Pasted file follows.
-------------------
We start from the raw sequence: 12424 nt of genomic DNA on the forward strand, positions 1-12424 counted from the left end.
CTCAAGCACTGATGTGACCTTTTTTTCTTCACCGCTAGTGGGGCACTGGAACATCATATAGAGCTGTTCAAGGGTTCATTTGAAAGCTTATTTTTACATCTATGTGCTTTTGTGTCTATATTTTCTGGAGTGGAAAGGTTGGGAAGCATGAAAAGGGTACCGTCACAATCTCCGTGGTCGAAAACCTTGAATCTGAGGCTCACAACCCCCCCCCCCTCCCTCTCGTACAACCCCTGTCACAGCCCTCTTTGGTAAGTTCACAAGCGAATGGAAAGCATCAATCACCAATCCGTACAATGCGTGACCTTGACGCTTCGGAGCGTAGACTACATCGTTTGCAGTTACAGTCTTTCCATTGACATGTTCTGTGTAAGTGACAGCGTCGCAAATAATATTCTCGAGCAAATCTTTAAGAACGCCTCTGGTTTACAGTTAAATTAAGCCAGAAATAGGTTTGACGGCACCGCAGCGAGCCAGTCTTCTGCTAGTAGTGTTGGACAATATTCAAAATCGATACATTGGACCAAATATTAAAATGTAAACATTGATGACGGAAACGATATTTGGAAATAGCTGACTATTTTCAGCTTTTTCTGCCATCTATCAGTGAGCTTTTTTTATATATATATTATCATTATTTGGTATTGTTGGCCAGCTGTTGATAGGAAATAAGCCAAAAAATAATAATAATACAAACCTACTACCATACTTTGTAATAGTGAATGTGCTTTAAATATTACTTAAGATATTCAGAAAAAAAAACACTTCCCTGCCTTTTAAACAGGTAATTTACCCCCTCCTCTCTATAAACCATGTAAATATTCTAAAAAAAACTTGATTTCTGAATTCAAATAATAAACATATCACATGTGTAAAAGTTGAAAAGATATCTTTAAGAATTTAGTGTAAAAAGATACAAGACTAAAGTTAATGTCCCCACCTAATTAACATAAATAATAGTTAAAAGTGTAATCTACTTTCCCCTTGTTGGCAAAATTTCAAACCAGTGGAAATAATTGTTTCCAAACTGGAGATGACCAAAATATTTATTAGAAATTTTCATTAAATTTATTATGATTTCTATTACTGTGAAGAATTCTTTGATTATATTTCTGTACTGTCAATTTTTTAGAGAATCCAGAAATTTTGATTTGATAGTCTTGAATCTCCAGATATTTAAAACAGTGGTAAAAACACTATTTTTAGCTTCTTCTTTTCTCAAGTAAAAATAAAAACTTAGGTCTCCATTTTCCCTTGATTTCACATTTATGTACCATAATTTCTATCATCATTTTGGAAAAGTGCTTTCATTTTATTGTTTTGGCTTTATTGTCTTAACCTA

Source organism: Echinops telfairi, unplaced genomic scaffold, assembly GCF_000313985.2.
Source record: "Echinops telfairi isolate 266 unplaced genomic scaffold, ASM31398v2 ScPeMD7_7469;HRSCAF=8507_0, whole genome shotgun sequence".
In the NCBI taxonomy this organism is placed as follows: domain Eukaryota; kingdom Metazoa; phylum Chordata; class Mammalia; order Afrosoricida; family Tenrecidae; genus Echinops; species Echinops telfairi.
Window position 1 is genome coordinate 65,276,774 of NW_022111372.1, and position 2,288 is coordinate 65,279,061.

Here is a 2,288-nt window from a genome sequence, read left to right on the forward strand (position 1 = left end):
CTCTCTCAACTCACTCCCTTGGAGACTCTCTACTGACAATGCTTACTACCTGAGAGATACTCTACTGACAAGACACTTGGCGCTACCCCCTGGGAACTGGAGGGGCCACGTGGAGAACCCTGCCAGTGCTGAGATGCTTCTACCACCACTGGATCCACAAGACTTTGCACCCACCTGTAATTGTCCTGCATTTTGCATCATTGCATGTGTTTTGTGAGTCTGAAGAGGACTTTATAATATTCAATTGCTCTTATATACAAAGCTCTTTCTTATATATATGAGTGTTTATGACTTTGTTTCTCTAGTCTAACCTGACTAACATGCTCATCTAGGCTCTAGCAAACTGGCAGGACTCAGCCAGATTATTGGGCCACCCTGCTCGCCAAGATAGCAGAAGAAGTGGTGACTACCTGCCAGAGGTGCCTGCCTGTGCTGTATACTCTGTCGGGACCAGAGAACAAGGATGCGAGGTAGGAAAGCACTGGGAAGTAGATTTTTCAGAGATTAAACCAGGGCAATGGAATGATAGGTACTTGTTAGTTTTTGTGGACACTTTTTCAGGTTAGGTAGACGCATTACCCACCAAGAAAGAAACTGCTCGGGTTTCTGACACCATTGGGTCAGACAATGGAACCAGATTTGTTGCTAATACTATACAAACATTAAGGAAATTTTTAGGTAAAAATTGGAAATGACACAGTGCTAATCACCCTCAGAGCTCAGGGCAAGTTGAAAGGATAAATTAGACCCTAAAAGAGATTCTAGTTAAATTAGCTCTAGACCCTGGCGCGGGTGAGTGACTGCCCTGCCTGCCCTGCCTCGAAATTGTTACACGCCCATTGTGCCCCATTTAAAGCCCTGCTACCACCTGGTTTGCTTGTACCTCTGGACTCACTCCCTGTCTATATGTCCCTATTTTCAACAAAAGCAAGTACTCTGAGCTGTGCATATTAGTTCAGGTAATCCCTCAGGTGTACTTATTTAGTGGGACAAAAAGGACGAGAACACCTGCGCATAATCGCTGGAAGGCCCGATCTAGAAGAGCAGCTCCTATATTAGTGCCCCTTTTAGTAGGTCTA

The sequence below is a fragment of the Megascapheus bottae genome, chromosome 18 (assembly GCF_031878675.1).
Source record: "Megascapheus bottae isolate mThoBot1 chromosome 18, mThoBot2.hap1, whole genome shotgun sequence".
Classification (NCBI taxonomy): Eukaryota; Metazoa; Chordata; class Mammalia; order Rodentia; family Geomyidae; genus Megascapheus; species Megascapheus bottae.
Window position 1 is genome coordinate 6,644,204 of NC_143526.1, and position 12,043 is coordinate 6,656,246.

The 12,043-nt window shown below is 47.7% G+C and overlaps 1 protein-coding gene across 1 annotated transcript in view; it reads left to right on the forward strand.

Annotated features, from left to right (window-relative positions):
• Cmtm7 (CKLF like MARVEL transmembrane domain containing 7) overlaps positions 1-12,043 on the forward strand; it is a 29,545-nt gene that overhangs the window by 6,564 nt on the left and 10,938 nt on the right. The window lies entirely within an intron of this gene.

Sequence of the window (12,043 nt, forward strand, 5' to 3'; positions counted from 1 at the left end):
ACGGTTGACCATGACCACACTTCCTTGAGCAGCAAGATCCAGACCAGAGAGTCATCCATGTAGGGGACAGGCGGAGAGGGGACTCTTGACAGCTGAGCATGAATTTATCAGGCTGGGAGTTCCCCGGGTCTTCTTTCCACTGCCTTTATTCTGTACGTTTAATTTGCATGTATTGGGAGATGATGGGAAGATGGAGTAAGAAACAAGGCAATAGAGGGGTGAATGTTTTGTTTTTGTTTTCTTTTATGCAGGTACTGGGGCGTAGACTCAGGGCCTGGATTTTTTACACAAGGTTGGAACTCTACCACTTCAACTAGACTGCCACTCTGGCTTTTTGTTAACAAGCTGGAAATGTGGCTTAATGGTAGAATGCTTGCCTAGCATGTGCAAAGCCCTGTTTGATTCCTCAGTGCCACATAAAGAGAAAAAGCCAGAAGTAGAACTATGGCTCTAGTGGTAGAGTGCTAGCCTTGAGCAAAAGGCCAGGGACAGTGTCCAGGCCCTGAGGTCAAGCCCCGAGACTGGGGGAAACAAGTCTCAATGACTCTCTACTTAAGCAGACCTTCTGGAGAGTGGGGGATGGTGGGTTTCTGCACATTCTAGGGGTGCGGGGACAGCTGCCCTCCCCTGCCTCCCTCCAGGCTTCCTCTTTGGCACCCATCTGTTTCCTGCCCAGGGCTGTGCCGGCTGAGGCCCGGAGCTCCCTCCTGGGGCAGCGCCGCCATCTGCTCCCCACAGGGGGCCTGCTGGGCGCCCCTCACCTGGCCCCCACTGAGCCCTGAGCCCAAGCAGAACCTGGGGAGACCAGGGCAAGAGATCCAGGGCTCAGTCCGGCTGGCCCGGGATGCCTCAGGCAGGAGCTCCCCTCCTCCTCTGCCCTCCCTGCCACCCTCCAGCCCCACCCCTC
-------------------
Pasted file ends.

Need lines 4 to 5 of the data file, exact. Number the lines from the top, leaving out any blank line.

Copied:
Source record: "Echinops telfairi isolate 266 unplaced genomic scaffold, ASM31398v2 ScPeMD7_7469;HRSCAF=8507_0, whole genome shotgun sequence".
In the NCBI taxonomy this organism is placed as follows: domain Eukaryota; kingdom Metazoa; phylum Chordata; class Mammalia; order Afrosoricida; family Tenrecidae; genus Echinops; species Echinops telfairi.